“Is Jewish Kabbalah Similar To Sufism?” (Quora)

Dr. Michael LaitmanMichael Laitman, On Quora: Is Jewish Kabbalah similar to Sufism?

Sufism and Kabbalah both discuss the need to develop an attitude of love for another as life’s guiding principle. Sufism, however, does not explain the structure of the system of creation and its conduct. It is better suited to the masses because it speaks about the solution to human and spiritual problems on the level of our world.

Sufism does not explain the structure of the upper world with the precision that the wisdom of Kabbalah does: Sefirot, Partzufim, Olamot, Ohr, NRNHY (Nefesh, Ruach, Neshama, Haya, Yechida), KHB ZON (Keter, Hochma, Bina, Zeir Anpin, Nukva), Tzimtzum, Masach, Ohr Hozer, and all the rest of the concepts. Only in Kabbalah are such “celestial mechanics” described.

Why are such descriptions needed? They are needed when one begins to attain the upper world. A person in attainment of the spiritual system cannot make inner order and clarification if relying solely on emotion or the teacher. For such a person, the teacher transforms from a person to an internal characteristic, and he perceives and emphasizes the inner layer of reality that Kabbalists call “the Creator,” while lowering the priority on the reality we perceive with our five senses. The progressive attainment of such a reality requires deeper definitions and emotions, and one must work with more subtle and measured states.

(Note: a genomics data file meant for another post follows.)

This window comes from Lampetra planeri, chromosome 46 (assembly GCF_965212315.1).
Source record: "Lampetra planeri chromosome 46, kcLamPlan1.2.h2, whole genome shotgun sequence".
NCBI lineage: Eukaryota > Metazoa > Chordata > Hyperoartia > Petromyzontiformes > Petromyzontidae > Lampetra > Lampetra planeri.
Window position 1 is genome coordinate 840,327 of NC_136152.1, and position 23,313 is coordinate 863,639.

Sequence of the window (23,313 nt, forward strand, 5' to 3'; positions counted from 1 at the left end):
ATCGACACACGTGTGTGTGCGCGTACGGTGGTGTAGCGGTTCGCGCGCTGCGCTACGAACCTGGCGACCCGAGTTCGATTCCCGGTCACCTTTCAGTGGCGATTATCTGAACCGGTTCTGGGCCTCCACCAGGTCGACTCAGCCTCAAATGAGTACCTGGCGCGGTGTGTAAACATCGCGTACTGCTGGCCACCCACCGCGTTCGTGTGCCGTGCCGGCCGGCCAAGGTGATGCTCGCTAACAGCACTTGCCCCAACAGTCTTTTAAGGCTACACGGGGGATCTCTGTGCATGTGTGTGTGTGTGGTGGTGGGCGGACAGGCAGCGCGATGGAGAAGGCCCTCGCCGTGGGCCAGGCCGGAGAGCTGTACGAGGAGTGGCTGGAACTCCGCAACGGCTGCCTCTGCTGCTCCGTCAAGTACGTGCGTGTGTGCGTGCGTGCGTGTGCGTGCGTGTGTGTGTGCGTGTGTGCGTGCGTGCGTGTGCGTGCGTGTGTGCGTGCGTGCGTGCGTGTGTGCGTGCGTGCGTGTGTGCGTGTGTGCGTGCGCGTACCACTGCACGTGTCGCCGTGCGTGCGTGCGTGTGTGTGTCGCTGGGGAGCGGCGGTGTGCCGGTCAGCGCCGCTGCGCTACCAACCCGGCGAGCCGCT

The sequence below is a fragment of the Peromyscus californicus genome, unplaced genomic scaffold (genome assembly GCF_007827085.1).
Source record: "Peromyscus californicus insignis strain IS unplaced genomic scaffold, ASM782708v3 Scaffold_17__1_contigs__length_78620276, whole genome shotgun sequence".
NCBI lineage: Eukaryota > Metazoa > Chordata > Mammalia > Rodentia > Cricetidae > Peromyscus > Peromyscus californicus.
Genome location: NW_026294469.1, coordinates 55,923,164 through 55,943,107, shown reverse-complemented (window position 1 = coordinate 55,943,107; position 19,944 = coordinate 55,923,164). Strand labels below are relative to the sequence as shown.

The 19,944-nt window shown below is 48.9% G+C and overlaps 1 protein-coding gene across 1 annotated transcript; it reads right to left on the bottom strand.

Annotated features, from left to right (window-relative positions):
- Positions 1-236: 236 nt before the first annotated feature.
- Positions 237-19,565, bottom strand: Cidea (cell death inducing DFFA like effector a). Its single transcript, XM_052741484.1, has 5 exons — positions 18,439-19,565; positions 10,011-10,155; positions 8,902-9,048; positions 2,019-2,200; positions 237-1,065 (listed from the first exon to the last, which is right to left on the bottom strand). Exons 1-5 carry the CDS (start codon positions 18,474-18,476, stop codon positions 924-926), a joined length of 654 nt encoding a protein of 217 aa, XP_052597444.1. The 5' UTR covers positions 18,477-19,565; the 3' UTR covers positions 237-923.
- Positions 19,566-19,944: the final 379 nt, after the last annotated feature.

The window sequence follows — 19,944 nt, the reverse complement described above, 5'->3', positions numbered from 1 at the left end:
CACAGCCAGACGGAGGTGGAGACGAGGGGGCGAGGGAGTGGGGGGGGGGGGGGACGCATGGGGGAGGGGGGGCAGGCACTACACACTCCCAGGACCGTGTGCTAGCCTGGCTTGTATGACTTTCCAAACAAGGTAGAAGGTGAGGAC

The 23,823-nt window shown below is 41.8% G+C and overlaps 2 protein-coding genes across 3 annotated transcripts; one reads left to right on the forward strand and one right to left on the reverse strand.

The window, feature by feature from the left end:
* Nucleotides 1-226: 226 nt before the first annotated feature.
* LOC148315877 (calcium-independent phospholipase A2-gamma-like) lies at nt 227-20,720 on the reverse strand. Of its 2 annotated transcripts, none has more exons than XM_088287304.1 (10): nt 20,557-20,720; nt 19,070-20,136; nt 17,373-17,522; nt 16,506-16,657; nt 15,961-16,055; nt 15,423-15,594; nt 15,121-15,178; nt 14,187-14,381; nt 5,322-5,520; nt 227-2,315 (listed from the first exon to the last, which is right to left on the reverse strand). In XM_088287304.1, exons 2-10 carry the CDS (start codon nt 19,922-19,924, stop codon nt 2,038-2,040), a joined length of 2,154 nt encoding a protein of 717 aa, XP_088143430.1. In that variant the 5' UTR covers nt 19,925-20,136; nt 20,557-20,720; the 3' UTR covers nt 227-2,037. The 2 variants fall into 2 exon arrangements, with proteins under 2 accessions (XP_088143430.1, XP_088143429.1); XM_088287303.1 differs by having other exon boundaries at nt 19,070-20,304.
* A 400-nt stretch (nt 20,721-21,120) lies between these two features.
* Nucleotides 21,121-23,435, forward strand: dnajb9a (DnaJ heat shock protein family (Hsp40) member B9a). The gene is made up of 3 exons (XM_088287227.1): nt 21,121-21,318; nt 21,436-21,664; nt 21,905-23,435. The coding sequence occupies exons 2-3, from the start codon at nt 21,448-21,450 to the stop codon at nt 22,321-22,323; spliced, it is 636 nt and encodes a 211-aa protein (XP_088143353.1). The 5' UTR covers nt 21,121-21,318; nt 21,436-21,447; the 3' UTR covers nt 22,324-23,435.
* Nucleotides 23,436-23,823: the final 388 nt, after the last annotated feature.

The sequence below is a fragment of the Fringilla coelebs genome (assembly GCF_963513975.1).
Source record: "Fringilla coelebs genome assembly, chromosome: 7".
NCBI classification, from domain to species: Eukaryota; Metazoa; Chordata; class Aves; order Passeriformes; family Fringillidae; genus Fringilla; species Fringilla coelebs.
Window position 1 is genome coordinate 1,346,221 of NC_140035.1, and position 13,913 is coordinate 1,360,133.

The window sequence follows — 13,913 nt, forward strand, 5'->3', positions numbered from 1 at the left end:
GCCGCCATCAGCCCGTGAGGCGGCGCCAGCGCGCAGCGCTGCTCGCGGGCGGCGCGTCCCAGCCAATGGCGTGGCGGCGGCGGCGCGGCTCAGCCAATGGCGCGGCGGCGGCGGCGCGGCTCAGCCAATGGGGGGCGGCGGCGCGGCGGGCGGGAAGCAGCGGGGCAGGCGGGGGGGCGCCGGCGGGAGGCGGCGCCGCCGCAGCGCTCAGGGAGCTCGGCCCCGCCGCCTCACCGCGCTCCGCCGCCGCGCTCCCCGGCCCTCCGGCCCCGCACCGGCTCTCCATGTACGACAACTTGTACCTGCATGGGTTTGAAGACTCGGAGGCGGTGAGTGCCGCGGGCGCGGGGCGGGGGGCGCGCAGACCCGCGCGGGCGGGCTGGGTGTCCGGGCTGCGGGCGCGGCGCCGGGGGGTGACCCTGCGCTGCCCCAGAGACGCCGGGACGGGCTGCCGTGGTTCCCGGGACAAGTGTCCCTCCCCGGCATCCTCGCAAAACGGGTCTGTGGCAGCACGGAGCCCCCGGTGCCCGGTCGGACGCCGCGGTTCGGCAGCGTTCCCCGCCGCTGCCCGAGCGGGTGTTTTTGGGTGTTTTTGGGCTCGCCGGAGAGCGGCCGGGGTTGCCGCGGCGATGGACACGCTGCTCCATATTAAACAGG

I am no Sufism expert, but it seems to me that it is a part of Kabbalah. Moreover, if we penetrate more deeply into true Sufism, then it would possible to discover the dividing line beyond which the wisdom of Kabbalah is imperative. According to its foundation, Sufism is the correct study for leading the person precisely toward the goal, but up to a particular limit.

The idea is that with all of us there are different levels of ego. Sufism stops at a deep level of ego. Yet for people with a big ego, Sufism is not enough. Such people need a greater weapon against themselves, and thus need the wisdom of Kabbalah.

Unfortunately, Sufism has stopped its development for some time. Today in the Muslim world, it is not wanted at all. This is a great shame because once there was a connection between Jews and Muslims through Sufism.

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